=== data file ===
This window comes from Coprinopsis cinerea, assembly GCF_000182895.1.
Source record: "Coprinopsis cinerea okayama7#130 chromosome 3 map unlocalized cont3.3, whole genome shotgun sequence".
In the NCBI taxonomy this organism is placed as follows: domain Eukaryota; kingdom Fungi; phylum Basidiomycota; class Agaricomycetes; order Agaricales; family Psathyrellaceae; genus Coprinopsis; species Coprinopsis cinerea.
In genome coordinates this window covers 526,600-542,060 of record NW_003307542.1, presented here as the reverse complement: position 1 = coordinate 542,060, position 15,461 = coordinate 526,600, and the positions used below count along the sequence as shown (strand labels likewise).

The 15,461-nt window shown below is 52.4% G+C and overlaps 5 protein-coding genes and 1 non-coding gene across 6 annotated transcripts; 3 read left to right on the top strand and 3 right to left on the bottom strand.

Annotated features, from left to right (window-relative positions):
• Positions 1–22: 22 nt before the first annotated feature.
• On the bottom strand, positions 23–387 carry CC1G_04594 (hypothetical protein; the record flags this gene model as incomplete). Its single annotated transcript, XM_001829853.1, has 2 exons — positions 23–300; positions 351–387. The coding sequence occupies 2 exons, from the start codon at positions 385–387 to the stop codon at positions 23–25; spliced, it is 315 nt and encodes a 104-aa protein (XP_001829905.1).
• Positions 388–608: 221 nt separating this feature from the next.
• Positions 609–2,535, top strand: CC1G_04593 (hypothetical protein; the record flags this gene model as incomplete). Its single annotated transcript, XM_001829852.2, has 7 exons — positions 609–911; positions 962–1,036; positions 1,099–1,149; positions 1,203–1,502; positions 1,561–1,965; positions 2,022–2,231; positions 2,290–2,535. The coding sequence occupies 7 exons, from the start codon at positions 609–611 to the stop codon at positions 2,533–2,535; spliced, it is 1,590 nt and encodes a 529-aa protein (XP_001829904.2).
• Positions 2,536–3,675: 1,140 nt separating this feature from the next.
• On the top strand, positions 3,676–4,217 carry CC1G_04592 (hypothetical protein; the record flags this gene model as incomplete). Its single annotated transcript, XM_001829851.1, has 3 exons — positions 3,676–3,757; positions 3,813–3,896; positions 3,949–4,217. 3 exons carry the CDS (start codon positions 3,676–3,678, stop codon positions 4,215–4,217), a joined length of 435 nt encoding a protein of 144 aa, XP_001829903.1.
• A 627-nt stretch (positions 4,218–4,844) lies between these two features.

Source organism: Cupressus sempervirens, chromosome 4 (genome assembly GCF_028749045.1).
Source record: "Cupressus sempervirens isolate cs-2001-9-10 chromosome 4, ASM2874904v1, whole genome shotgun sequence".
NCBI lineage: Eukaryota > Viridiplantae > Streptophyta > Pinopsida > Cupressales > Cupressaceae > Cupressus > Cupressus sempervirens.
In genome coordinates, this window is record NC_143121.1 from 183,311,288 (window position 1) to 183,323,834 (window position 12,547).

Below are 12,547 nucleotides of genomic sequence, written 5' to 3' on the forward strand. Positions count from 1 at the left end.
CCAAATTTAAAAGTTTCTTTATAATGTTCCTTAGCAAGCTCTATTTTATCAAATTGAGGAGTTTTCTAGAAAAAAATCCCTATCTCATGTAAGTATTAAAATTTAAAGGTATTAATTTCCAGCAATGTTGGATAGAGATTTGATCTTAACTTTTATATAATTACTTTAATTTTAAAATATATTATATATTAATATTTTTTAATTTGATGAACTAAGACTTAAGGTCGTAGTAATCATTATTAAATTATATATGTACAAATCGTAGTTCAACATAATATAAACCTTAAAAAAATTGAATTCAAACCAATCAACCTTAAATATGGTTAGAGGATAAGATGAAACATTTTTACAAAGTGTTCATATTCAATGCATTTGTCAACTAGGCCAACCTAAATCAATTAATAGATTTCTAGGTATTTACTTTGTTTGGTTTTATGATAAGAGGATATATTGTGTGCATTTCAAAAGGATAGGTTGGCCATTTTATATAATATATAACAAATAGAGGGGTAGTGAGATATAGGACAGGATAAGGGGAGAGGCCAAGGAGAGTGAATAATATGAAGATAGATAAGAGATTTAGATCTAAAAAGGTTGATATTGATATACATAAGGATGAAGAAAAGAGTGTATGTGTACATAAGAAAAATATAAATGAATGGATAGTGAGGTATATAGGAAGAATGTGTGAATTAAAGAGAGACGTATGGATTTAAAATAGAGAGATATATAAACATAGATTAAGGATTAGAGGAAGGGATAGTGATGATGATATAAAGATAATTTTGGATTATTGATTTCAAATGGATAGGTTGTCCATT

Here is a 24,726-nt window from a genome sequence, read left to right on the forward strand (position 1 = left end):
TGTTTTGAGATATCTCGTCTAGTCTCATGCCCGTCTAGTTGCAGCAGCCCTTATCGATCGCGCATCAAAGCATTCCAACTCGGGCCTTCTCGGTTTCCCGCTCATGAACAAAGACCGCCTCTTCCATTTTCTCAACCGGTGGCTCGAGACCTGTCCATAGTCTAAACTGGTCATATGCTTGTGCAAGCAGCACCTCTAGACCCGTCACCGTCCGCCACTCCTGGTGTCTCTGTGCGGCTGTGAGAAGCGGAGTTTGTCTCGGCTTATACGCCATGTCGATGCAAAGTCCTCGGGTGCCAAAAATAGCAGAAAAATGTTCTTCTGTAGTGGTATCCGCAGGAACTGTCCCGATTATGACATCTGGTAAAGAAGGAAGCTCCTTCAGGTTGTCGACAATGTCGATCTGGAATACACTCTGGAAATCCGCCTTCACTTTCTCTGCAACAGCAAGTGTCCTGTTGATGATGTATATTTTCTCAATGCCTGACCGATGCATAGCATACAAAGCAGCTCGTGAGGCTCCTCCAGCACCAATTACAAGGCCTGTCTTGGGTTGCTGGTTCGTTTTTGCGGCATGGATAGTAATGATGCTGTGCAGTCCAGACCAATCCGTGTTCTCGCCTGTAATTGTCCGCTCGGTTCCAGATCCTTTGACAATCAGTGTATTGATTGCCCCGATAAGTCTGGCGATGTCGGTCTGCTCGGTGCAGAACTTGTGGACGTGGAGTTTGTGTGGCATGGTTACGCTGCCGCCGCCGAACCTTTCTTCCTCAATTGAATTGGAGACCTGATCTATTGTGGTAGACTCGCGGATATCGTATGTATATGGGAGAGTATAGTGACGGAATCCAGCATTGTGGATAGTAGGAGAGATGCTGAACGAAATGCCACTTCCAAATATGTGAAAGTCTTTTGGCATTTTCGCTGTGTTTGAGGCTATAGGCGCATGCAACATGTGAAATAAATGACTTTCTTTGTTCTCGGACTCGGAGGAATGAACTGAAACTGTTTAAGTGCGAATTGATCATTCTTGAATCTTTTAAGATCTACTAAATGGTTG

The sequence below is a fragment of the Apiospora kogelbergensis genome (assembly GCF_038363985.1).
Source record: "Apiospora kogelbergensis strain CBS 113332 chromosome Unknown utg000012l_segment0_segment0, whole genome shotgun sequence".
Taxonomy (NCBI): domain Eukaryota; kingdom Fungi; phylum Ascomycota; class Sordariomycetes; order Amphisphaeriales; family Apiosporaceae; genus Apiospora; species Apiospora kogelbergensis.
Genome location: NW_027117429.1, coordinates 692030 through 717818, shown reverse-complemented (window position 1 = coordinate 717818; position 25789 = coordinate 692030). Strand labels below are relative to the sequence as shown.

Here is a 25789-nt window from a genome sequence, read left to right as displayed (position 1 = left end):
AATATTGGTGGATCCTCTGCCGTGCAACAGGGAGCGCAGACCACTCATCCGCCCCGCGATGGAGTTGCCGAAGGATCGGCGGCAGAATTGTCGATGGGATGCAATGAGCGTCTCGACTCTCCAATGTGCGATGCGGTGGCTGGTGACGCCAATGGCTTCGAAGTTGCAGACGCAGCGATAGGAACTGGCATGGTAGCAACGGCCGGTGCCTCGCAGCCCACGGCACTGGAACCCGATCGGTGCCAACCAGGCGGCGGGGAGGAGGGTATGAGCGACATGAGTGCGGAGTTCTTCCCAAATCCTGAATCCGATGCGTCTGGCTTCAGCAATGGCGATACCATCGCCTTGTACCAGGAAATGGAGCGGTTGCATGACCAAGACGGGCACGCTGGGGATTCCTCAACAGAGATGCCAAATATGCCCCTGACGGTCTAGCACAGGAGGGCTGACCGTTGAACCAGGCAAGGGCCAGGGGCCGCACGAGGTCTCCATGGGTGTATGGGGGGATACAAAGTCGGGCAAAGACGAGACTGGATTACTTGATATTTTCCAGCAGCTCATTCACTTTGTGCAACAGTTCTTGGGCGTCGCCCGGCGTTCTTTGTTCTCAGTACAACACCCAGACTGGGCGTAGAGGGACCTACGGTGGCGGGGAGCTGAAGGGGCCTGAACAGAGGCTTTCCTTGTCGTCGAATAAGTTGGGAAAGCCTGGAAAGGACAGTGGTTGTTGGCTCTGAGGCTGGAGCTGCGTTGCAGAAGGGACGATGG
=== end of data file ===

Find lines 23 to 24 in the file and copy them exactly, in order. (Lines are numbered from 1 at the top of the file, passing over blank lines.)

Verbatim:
Source record: "Apiospora kogelbergensis strain CBS 113332 chromosome Unknown utg000012l_segment0_segment0, whole genome shotgun sequence".
Taxonomy (NCBI): domain Eukaryota; kingdom Fungi; phylum Ascomycota; class Sordariomycetes; order Amphisphaeriales; family Apiosporaceae; genus Apiospora; species Apiospora kogelbergensis.